Thursday, April 20, 2006

Beauty Q & A: Are Moisture and Protein Good for Overprocessed Hair?

Cynical Girl sez...

I have a two-part question:

I have over-highlighted my hair and it's fried. The salon recommended a Redken All Soft conditioning treatment and another Redken protein treatment.

1) Will any of these products really make a difference, or do I just need to cut off the damaged ends of my hair?

2) Is it possible to add too much moisture or protein to my hair? Any risks?

The Beauty Brains Respond:

Cynical Girl - it looks like you've committed the cardinal sin of chemically caring for your hair: you over-processed. But, rather than publicly berating you here on the blog, we'll give you some information that will help save your hair.

Your stylist recommended a couple of Redkin products. There's certainly nothing wrong with using those - the All Soft conditioner is a fine product that could mitigate some of the damage you've done to your hair. I'm not really sure you would necessarily need to use the protein treatment since protein aren't typically a significant active ingredient in conditioner formulas. Although your hair is made of protein (keratin protein to be precise), protein delivered from a conditioner doesn't really help that much. There are other conditioning and moisturizing agents that are more beneficial to your hair than proteins. Still, if you don't mind spending the money on those Redkin products they're certainly worth a shot.

You just need to be careful that you don't over condition your hair or else you might end up with limp lifeless locks. Which leads us to the second part of your question. Can you add too much moisture or protein to your hair? The answer is: "Not exactly." Let us explain.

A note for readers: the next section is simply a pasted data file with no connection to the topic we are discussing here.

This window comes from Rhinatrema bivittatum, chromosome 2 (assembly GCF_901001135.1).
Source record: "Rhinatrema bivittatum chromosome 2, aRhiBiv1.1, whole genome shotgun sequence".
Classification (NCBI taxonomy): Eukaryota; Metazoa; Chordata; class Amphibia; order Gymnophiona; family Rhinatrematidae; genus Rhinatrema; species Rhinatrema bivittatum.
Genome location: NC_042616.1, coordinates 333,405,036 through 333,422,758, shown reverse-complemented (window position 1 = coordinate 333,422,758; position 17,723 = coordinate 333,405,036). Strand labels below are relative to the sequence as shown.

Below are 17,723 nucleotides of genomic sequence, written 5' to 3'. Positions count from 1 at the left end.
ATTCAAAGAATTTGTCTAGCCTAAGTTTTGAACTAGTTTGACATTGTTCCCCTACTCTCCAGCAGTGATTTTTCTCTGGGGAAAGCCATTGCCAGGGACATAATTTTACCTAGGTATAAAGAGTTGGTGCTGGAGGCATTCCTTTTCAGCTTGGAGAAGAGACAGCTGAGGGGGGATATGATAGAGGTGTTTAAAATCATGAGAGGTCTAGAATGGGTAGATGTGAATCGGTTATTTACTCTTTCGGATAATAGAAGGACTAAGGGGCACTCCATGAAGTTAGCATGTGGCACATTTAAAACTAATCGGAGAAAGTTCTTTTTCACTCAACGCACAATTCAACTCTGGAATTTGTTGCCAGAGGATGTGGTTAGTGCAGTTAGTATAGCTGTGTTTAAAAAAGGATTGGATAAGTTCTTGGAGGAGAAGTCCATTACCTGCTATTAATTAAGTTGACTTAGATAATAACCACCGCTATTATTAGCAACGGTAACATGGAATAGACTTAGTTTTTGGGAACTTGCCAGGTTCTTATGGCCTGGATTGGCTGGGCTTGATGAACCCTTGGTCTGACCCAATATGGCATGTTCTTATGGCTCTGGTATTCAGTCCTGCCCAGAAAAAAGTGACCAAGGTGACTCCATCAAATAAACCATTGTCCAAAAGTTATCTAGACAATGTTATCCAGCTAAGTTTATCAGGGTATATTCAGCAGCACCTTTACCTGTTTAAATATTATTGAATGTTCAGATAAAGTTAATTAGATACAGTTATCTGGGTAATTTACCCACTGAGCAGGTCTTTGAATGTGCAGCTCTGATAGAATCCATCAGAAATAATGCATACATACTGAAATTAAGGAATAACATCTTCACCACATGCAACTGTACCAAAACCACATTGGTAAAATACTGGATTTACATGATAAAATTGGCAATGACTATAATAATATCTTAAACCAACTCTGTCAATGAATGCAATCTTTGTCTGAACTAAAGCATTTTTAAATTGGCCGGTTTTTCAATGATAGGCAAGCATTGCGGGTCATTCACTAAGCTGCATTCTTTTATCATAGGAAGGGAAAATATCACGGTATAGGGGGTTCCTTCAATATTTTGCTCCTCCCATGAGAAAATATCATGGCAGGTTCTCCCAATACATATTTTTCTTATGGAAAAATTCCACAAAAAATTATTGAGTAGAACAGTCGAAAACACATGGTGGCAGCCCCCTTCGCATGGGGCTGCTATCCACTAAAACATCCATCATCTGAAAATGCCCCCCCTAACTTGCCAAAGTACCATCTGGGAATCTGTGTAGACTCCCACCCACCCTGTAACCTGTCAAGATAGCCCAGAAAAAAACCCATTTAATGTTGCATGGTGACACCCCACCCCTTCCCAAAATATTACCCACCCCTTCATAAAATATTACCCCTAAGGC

One of the components of your hair is moisture - in fact your hair naturally contains between 8 and 14 percent water. But, and here is the tricky part, your hair naturally equilibrates to the humidity in your environment. In other words if it's very dry outside you will have less moisture than 8 to 14 percent in your hair and if it's very humid you'll have more. Think about your hair after you wash it or after you've gone swimming. It doesn't stay wet - it eventually does dry out.

On the other hand, you do need to watch out for adding too much moisturizer. A moisturizer is an ingredient that helps your hair hold onto moisture. Strictly speaking, moisture is water but moisturizers can be oils or silicones. And if you put too much of these materials on your hair you can get on build up or weigh down effect, which is not good, especially if you want your hair to look thick and full.

The Brain's Bottom line:

The Brains don't discourage you from trying the Redkin products, but you may find you don't like them. If this happens, you'll have to experiment with a few other conditioners to find one that gives you the right balance of moisture without weighdown. But at least now, hopefully we've given you have a better understanding of HOW your conditioner works. And by the way, don't you dare wash your hair without conditioning - at least for the next few weeks. You've got to protect your fragile, over-processed strands.

We hope this helps, thanks for asking The Brains!

Anybody else got a question? Email us at

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